Bernie Mikkelsen

Bernie Mikkelsen (born 11 April 1950) is a Canadian former professional snooker player.[1]

Bernie Mikkelsen
Born(1950-04-11)11 April 1950
Sport country Canada
Professional1979–1989
Highest ranking37

CareerEdit

Mikkelsen recorded a 9-8 victory over John Pulman to reach the semi-finals of the 1976 Canadian Open where he lost 1-9 to Alex Higgins.[2] At the 1976 World Amateur Snooker Championship, representing Canada, Mikkelsen recovered from 0-3 behind against Bert Demarco to win 4-3,[3] but with only three wins in eight matches in the qualifying round-robin group, he did not progress to the later stages.[4] In 1977 he became the first Canadian player to make a maximum break in competition.[5]

Mikkelsen turned professional in 1979,[6] and played only at the World Snooker Championship in his first three seasons.[1] He lost in the first qualifying round each time; 7-9 to Roy Amdor in 1980, 4-9 to Jimmy White in 1981, and 6–9 to Colin Roscoe in 1982.[1] After not competing during the 1982–83 snooker season, Mikkelsen reached the third qualifying round of the 1984 World Snooker Championship with wins over Paul Medati and Frank Jonik before being eliminated 3–10 by Willie Thorne.[1] In a qualifying match for the 1985 World Snooker Championship, Mikkelsen compiled a break of 132, but lost 9–10 to Malcolm Bradley.[7]

Reaching the last 48 of the 1984 World Championship was to be the furthest that Mikkelsen progressed in a major tournament as a professional.[8] His highest snooker world ranking was 37.[1] He lost his professional status after withdrawing from a play-off match against the then-amateur James Wattana in 1989.[9]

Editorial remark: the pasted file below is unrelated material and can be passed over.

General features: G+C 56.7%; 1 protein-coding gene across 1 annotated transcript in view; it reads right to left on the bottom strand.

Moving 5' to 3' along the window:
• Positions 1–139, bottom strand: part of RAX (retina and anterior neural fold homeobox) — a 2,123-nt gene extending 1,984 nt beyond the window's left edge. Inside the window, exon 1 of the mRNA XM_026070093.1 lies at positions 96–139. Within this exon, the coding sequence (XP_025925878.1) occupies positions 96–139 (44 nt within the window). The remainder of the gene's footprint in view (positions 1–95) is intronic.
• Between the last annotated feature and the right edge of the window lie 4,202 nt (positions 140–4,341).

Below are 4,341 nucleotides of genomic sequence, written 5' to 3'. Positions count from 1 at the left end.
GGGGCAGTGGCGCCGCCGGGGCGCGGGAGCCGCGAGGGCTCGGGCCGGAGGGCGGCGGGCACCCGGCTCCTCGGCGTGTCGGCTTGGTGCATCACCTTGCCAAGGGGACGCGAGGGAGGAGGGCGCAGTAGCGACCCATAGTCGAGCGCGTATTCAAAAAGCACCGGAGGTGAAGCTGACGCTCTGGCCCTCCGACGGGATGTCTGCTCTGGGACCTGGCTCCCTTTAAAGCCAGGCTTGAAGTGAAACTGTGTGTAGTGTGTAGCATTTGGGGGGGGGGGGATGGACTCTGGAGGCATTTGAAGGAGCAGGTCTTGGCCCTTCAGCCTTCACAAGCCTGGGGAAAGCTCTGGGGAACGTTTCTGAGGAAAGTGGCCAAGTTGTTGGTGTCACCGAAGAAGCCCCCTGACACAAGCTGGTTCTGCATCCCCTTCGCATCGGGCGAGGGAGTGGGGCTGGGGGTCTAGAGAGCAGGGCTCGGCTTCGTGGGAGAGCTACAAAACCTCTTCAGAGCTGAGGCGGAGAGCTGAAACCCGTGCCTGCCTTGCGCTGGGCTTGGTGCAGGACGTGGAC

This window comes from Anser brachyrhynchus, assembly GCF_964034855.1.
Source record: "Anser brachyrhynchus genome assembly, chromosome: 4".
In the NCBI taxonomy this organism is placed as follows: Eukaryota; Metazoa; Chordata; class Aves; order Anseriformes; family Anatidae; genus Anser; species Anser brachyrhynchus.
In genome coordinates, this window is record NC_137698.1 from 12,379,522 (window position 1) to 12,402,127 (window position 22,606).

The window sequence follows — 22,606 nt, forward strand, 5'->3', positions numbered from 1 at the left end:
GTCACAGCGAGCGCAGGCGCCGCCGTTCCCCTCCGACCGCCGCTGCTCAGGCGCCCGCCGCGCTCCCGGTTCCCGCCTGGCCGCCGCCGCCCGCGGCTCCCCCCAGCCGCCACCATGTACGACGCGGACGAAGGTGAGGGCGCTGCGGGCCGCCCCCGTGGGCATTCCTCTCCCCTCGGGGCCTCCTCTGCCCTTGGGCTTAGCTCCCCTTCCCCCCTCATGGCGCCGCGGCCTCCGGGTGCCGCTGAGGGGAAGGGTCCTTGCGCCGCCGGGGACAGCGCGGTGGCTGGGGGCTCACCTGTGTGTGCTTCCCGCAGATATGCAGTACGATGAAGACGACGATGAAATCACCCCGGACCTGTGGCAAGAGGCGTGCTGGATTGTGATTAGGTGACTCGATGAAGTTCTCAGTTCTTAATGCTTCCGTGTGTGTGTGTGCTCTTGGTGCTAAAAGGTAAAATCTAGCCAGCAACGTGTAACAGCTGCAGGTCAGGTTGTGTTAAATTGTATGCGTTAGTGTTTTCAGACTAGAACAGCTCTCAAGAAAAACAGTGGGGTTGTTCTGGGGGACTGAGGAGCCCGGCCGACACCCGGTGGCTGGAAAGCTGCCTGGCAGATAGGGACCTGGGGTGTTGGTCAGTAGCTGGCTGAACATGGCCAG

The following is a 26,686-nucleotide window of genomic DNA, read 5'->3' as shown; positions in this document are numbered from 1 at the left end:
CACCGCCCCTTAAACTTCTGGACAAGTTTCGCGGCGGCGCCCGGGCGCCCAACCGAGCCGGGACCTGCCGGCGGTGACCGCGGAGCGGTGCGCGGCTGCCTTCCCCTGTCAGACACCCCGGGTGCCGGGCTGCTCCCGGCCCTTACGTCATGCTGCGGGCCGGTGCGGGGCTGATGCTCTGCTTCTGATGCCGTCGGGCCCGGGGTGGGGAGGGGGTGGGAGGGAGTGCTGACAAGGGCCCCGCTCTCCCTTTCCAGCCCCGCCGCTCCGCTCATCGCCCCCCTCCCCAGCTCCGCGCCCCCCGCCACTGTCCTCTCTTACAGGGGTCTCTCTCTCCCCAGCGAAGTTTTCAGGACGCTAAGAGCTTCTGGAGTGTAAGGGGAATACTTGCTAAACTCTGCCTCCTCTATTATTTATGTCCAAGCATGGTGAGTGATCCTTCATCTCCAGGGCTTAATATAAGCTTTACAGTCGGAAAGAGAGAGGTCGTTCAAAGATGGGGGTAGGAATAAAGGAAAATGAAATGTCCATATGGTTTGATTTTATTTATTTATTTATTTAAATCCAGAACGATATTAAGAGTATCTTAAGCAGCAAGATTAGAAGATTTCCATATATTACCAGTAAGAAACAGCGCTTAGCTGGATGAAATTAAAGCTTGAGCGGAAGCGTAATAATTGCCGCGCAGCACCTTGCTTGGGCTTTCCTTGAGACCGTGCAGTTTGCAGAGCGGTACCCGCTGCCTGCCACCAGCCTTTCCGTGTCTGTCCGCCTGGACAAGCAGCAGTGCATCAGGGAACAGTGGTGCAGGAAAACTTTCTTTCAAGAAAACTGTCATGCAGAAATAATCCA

In 1996, Mikkelsen won the Canadian Open Nine-ball pool championship by defeating Paul Potier 15–14 in the final.[10]

Career highlightsEdit

Sport Outcome Year Championship Opponent in the final Score Ref.
Nine-ball pool Winner 1996 Canadian Open Nine-ball Championship Paul Potier 15–14 [10]

ReferencesEdit

  1. ^ a b c d e Hayton, Eric; Dee, John (2004). The CueSport Book of Professional Snooker: The Complete Record & History. Lowestoft: Rose Villa Publications. p. 715. ISBN 978-0954854904.
  2. ^ Hayton, Eric; Dee, John (2004). The CueSport Book of Professional Snooker: The Complete Record & History. Lowestoft: Rose Villa Publications. p. 146. ISBN 978-0954854904.
  3. ^ "Mikkelsen recovers". The Vancouver Sun. Vancouver, British Columbia. 22 October 1976. p. 36.
  4. ^ Hale, Janice (1987). Rothmans Snooker Yearbook 1987–88. Aylesbury: Queen Anne Press. p. 299. ISBN 0356146901.
  5. ^ Marsh, James H. (1999). The Canadian Encyclopedia. The Canadian Encyclopedia. p. 237. ISBN 978-0-7710-2099-5. Archived from the original on 30 October 2020. Retrieved 30 October 2020.
  6. ^ Hale, Janice (1987). Rothmans Snooker Yearbook 1987–88. Aylesbury: Queen Anne Press. pp. 125–126. ISBN 0356146901.
  7. ^ "Medati edges home in snooker marathon". Reading Evening Post. 2 April 1985. p. 16.
  8. ^ "Bernie Mikkelsen". snookerdatabase.co.uk. Archived from the original on 7 June 2020. Retrieved 30 October 2020.
  9. ^ "Stepping up – James Wattana". The Times. London. 31 March 1989.
  10. ^ a b "CBSA Past Champions". Canadian Billiards and Snooker Association. Archived from the original on 30 August 2019. Retrieved 30 October 2010.